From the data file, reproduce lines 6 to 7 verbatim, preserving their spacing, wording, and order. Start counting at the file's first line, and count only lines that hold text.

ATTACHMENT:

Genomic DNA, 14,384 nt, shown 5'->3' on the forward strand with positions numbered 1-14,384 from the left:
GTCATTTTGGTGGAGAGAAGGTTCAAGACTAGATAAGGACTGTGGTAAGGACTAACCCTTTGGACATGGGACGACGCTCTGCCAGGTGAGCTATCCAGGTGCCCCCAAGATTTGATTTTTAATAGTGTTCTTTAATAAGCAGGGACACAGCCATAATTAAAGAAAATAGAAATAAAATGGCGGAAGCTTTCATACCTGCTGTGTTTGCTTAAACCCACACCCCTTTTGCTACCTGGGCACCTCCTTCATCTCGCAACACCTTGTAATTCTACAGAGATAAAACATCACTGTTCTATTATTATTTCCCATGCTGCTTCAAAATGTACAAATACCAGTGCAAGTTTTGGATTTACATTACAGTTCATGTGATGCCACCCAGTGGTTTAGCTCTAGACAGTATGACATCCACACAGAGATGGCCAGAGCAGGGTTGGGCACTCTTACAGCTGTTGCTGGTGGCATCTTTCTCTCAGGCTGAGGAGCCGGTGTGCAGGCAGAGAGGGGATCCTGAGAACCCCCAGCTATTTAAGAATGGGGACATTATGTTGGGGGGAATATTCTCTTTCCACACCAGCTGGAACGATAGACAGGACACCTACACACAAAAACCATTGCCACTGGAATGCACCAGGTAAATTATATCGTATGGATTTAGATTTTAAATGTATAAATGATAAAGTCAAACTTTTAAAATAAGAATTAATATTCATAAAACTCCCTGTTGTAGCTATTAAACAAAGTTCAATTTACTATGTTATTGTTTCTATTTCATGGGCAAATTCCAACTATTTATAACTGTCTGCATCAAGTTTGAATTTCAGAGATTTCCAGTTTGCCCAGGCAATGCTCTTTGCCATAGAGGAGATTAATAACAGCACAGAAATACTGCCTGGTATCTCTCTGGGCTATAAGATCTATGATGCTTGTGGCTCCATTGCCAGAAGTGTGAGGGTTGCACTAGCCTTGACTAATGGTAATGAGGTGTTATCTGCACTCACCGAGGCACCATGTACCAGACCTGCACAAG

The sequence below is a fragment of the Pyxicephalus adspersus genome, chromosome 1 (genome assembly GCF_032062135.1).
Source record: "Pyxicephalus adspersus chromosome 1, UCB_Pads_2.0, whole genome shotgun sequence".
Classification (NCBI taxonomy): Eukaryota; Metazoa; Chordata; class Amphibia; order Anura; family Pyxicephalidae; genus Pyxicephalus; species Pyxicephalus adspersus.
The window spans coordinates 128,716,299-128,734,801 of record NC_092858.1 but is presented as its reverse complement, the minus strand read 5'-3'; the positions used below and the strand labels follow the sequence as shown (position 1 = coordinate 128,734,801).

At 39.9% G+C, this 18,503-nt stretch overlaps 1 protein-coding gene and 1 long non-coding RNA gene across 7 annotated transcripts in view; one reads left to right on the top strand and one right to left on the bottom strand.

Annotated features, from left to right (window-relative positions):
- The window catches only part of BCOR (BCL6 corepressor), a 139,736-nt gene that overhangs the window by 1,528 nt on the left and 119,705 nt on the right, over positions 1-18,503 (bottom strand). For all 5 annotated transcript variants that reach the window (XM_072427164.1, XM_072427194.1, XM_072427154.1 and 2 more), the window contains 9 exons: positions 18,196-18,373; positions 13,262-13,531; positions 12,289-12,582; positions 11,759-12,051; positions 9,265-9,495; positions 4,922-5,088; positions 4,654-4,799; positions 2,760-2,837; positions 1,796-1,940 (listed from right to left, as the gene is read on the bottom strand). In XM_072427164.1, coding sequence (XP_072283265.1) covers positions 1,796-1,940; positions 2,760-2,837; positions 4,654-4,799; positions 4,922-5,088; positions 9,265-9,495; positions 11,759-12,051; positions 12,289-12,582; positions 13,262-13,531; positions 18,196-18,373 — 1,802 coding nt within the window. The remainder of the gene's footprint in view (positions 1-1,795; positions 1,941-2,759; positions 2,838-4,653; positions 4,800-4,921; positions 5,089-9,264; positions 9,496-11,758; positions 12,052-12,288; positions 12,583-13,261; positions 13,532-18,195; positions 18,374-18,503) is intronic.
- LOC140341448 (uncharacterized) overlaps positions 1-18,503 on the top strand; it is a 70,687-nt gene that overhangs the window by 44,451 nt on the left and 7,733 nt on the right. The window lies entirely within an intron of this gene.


The window spans coordinates 128,716,299-128,734,801 of record NC_092858.1 but is presented as its reverse complement, the minus strand read 5'-3'; the positions used below and the strand labels follow the sequence as shown (position 1 = coordinate 128,734,801).

At 39.9% G+C, this 18,503-nt stretch overlaps 1 protein-coding gene and 1 long non-coding RNA gene across 7 annotated transcripts in view; one reads left to right on the top strand and one right to left on the bottom strand.